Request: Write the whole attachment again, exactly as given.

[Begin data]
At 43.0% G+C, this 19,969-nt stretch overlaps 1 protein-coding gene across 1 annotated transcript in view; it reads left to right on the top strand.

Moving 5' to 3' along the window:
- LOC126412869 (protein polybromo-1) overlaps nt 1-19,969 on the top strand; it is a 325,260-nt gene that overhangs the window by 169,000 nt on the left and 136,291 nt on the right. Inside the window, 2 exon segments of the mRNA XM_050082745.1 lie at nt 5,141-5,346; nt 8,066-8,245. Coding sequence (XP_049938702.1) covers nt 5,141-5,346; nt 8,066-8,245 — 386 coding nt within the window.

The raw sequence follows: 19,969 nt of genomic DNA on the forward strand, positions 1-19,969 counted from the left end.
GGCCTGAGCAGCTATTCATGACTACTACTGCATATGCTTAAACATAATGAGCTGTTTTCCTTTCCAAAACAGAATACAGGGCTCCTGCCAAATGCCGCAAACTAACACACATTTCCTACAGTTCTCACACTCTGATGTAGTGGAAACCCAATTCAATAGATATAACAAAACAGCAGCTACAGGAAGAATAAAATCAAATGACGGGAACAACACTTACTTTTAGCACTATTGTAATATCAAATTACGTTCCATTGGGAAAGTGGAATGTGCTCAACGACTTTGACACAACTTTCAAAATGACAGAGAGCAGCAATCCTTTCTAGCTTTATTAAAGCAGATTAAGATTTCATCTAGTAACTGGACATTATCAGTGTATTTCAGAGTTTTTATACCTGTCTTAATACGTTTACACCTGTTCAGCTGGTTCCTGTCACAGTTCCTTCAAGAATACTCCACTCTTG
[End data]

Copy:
At 43.0% G+C, this 19,969-nt stretch overlaps 1 protein-coding gene across 1 annotated transcript in view; it reads left to right on the top strand.

Moving 5' to 3' along the window:
- LOC126412869 (protein polybromo-1) overlaps nt 1-19,969 on the top strand; it is a 325,260-nt gene that overhangs the window by 169,000 nt on the left and 136,291 nt on the right. Inside the window, 2 exon segments of the mRNA XM_050082745.1 lie at nt 5,141-5,346; nt 8,066-8,245. Coding sequence (XP_049938702.1) covers nt 5,141-5,346; nt 8,066-8,245 — 386 coding nt within the window.

The raw sequence follows: 19,969 nt of genomic DNA on the forward strand, positions 1-19,969 counted from the left end.
GGCCTGAGCAGCTATTCATGACTACTACTGCATATGCTTAAACATAATGAGCTGTTTTCCTTTCCAAAACAGAATACAGGGCTCCTGCCAAATGCCGCAAACTAACACACATTTCCTACAGTTCTCACACTCTGATGTAGTGGAAACCCAATTCAATAGATATAACAAAACAGCAGCTACAGGAAGAATAAAATCAAATGACGGGAACAACACTTACTTTTAGCACTATTGTAATATCAAATTACGTTCCATTGGGAAAGTGGAATGTGCTCAACGACTTTGACACAACTTTCAAAATGACAGAGAGCAGCAATCCTTTCTAGCTTTATTAAAGCAGATTAAGATTTCATCTAGTAACTGGACATTATCAGTGTATTTCAGAGTTTTTATACCTGTCTTAATACGTTTACACCTGTTCAGCTGGTTCCTGTCACAGTTCCTTCAAGAATACTCCACTCTTG